Abundance and Scarcity

this post originally appeared on cre8tives.org

 

If you’ve ever stared, gazing with the eyes of a child at a small patch of grass, or waded through endless photographs captured by the Hubble telescope, it is mind-numbingly obvious how abundant the universe is.

In even the most inhospitable climates on earth, ruled by either searing heat or bitter cold, humans have been able to survive thanks to the intrinsic bounty of the natural world.

So why is so much of our modern world ruled by scarcity? An almost impenetrable belief that there simply isn’t enough to go around?

Austrian philosopher Ivan Illich pointed out decades ago that seemingly opposing systems such as capitalism and communism are both inherently based on scarcity – that we don’t have enough resources to share, so distribution must be controlled. In both political scenarios, control ends up in the hands of the ruling elite and the majority are mainly left to fend for themselves.

sandEven in an area of nearly zero life such as the Sahara, nature still reveals her innate propensity towards infinite variety. (A simple closeup of her sands reveals this.)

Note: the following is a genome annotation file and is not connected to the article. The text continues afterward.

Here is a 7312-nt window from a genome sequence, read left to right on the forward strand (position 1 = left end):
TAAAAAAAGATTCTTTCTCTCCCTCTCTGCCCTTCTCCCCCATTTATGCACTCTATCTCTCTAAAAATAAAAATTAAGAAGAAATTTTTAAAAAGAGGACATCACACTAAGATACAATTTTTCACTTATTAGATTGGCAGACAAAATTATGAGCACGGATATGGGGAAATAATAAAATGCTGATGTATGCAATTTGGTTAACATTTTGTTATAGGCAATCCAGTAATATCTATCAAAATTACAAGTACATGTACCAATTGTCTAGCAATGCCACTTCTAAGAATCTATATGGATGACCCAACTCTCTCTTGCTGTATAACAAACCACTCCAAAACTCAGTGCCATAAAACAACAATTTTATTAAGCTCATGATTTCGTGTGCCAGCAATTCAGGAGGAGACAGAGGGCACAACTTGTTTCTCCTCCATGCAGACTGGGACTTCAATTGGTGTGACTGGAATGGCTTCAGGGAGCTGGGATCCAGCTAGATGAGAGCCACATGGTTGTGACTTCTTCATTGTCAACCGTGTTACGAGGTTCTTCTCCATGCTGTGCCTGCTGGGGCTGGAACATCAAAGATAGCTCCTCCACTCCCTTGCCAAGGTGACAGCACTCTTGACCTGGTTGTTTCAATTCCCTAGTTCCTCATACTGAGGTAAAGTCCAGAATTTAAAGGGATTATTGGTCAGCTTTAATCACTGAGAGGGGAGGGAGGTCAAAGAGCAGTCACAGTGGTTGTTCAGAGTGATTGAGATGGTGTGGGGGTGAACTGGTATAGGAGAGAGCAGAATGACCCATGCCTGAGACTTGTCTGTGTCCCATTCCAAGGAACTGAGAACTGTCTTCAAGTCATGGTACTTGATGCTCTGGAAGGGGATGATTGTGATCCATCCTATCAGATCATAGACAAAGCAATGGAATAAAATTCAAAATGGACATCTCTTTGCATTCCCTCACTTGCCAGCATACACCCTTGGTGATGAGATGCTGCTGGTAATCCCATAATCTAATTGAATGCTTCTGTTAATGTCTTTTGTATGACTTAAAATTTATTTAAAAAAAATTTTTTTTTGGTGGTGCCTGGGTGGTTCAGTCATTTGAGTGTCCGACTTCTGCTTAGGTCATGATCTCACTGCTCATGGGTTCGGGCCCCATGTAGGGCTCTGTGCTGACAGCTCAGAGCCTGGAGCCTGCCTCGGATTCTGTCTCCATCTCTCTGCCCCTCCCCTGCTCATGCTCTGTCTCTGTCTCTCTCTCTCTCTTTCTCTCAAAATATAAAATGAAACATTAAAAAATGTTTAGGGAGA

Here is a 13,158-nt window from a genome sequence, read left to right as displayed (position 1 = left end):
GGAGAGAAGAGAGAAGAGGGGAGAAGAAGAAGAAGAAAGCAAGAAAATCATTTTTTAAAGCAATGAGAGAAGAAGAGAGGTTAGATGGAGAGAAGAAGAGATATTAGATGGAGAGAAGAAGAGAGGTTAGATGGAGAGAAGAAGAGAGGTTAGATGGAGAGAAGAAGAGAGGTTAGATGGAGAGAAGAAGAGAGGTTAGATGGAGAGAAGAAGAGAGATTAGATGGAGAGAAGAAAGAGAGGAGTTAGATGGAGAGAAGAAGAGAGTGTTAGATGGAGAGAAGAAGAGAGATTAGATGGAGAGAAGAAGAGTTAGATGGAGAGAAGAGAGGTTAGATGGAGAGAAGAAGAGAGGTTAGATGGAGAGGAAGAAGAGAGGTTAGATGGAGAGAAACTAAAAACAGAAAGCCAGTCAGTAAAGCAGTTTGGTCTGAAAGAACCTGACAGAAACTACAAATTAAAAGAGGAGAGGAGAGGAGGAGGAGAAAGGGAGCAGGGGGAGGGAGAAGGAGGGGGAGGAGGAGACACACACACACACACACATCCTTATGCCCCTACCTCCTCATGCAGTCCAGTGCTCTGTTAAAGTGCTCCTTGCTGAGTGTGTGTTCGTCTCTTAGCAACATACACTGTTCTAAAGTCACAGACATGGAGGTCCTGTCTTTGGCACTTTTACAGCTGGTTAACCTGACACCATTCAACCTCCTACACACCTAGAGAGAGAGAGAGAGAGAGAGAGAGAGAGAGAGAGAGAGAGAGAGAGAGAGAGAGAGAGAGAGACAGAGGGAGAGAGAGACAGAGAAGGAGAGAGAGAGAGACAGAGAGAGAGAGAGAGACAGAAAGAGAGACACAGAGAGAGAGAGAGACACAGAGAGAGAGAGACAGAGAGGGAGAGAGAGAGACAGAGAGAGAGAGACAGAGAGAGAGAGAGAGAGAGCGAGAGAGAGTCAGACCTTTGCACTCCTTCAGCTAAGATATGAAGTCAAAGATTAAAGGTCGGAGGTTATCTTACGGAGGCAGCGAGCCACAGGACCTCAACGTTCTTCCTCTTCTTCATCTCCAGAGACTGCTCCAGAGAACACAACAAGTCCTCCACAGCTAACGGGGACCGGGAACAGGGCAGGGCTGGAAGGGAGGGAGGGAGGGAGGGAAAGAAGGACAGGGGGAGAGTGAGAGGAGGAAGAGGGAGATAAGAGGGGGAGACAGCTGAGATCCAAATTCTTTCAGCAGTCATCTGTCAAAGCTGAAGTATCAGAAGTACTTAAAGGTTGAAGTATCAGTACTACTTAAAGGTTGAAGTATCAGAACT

So why do we persist, century after century, to create social systems that filter resources and rewards to a privileged few, in seemingly complete contradiction to the very structure of nature and the cosmos itself?

Having been obsessed with this question for the better part of three decades, I’ve come to the conclusion that we do so mostly out of something so sinister as to be almost totally overlooked.

Habit.

While there is little doubt we are social animals that are often easily manipulated by memes and mantras force fed through cultural institutions designed to keep the control of resources in specific hands, it is equally clear that we get what we believe.

A journalist once cornered gazillionaire J. Paul Getty, sneering that he wouldn’t be so special if he suddenly lost his fortune. Getty shot back, confidently stating that he’d remake his fortune in two years because he “made money with his mind.” I’ve long thought that he made it as much with his expectation of wealth, as his mental acumen.

If we continue believing, contrary to the laws of nature, that scarcity is somehow normal, we may just keep getting more of the same… smaller and smaller pieces of a seemingly limited piece of pie.

Or maybe. Just maybe if we repeat a new, personal mantra based on the actual evidence of an insanely abundant universe, we may once and for all break the hypnotic spell that the ruling elite is determined to cast over us, and wake up to the reality that we if band together, a new world is not only possible, it’s already emerging.

Perhaps all we need to do is snap out of our collective slumber and get to work, contributing whatever special gift we have to share, until sooner or later, the world we’ve always wanted is suddenly revealed to have been there all along.

[ssba]

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